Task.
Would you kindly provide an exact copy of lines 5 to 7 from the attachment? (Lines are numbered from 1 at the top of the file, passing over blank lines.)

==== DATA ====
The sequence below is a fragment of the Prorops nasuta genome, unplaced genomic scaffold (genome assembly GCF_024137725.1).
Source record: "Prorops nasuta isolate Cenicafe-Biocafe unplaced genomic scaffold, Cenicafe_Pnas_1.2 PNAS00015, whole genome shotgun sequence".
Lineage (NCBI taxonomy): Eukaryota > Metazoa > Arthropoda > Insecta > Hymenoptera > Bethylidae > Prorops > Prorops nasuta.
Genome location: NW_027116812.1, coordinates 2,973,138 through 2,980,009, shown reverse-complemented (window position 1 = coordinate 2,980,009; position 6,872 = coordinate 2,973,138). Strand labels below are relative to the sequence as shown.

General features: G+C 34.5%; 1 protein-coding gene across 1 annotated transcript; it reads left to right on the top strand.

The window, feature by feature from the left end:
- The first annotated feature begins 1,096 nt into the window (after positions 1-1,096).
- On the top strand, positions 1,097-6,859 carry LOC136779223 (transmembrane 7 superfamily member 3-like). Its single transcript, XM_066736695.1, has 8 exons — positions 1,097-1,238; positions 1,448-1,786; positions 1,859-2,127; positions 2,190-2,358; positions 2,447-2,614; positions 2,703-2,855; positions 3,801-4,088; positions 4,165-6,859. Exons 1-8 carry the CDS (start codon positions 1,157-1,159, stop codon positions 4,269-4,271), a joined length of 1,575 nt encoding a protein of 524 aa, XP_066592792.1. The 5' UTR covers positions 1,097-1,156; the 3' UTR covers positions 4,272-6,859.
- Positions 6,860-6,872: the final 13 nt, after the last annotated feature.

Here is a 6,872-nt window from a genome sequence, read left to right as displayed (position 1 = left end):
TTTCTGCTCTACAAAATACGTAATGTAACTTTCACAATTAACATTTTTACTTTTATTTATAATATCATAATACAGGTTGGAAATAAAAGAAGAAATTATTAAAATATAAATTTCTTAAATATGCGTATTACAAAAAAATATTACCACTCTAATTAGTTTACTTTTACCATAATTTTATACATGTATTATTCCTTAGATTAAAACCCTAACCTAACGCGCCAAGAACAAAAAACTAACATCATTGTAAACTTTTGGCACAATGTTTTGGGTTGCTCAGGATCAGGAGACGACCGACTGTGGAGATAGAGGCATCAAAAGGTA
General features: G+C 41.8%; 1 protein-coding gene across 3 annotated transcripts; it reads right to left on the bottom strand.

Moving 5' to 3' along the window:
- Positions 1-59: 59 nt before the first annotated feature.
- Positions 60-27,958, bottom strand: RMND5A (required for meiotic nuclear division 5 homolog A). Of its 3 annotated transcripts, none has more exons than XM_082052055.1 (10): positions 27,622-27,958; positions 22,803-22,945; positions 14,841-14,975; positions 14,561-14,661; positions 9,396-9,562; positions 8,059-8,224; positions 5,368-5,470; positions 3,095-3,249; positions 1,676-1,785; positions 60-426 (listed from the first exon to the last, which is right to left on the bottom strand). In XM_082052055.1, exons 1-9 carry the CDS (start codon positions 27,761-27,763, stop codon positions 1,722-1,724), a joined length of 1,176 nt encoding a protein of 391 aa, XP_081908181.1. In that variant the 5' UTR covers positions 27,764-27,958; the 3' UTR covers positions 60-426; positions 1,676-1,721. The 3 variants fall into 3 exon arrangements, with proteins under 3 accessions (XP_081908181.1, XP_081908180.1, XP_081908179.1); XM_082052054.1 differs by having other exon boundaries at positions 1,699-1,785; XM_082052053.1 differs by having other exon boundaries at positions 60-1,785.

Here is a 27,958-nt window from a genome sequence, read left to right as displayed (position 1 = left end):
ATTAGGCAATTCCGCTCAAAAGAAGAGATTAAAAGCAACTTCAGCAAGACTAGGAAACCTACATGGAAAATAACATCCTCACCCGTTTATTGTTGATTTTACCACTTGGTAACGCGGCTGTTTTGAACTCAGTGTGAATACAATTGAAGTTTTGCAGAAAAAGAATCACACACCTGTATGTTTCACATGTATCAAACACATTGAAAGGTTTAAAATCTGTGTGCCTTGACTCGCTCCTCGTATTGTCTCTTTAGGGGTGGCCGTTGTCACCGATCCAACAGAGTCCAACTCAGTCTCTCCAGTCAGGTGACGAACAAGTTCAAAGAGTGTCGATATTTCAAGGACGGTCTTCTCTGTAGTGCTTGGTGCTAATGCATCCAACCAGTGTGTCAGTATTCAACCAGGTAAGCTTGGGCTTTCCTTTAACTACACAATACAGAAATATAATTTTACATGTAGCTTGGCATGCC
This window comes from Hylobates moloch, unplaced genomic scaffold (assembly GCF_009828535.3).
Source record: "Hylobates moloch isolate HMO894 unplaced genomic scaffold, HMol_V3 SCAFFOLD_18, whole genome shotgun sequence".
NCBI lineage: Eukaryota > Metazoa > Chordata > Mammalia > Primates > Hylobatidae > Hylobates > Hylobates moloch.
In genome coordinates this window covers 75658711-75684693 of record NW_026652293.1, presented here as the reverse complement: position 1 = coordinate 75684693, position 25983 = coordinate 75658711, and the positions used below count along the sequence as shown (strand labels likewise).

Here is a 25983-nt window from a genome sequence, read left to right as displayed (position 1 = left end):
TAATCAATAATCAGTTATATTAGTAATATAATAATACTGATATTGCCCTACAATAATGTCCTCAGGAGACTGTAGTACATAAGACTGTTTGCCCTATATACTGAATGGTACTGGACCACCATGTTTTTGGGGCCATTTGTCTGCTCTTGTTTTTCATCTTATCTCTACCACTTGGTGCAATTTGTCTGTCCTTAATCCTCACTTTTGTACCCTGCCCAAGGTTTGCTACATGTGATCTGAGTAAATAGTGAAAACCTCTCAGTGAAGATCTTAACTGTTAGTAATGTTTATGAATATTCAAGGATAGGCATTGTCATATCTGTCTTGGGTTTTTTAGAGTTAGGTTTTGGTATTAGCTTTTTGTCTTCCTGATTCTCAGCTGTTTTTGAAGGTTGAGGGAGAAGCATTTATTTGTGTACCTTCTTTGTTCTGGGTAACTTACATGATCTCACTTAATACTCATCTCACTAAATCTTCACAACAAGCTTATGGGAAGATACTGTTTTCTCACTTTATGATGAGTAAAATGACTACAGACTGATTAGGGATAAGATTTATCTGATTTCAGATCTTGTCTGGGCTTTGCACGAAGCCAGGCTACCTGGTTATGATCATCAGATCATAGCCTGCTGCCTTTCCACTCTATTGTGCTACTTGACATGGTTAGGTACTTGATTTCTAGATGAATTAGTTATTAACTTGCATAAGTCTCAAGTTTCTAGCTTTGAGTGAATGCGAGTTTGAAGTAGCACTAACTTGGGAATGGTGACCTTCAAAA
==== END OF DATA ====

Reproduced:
General features: G+C 34.5%; 1 protein-coding gene across 1 annotated transcript; it reads left to right on the top strand.

The window, feature by feature from the left end:
- The first annotated feature begins 1,096 nt into the window (after positions 1-1,096).